Sequence, Chromatin and Evolution of Satellite DNA

Int J Mol Sci. 2021 Apr 21;22(9):4309. doi: 10.3390/ijms22094309.


Satellite DNA consists of abundant tandem repeats that play important roles in cellular processes, including chromosome segregation, genome organization and chromosome end protection. Most satellite DNA repeat units are either of nucleosomal length or 5-10 bp long and occupy centromeric, pericentromeric or telomeric regions. Due to high repetitiveness, satellite DNA sequences have largely been absent from genome assemblies. Although few conserved satellite-specific sequence motifs have been identified, DNA curvature, dyad symmetries and inverted repeats are features of various satellite DNAs in several organisms. Satellite DNA sequences are either embedded in highly compact gene-poor heterochromatin or specialized chromatin that is distinct from euchromatin. Nevertheless, some satellite DNAs are transcribed into non-coding RNAs that may play important roles in satellite DNA function. Intriguingly, satellite DNAs are among the most rapidly evolving genomic elements, such that a large fraction is species-specific in most organisms. Here we describe the different classes of satellite DNA sequences, their satellite-specific chromatin features, and how these features may contribute to satellite DNA biology and evolution. We also discuss how the evolution of functional satellite DNA classes may contribute to speciation in plants and animals.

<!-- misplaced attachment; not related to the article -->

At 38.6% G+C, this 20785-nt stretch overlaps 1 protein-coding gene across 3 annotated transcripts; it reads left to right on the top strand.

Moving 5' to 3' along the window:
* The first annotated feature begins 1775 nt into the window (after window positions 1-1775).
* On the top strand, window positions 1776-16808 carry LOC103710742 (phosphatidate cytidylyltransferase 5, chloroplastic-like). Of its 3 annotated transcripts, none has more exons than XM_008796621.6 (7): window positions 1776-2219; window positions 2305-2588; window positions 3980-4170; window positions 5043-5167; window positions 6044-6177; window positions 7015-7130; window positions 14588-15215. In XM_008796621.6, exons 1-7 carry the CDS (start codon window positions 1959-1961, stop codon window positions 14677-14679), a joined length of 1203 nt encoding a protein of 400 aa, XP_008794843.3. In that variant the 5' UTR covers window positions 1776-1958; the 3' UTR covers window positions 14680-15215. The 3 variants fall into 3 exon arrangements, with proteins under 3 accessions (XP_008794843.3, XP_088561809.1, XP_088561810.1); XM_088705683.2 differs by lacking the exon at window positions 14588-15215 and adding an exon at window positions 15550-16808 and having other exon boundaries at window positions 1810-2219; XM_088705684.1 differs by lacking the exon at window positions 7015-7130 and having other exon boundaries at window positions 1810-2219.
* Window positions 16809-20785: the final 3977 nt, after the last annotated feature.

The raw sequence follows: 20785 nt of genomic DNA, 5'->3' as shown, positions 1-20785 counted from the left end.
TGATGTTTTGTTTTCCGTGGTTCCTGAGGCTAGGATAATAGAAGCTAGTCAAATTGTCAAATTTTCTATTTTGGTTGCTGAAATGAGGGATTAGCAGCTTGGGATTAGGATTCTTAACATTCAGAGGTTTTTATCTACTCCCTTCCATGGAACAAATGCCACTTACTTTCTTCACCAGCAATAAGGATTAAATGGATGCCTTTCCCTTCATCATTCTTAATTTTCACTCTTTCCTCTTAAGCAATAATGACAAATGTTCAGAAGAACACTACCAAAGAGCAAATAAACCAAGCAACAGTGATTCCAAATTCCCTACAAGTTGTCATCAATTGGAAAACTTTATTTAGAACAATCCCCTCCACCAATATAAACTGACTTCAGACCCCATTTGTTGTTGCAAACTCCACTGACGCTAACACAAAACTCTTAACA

Keywords: CENP-A; H3K9me3; centromeres; heterochromatin; non-B-form DNA; repetitive DNA; telomeres.

Publication types

  • Review

MeSH terms

  • Animals
  • Centromere / genetics*
  • Chromatin / genetics*
  • DNA, Satellite / genetics*
  • Evolution, Molecular*
  • Humans
  • Species Specificity


  • Chromatin
  • DNA, Satellite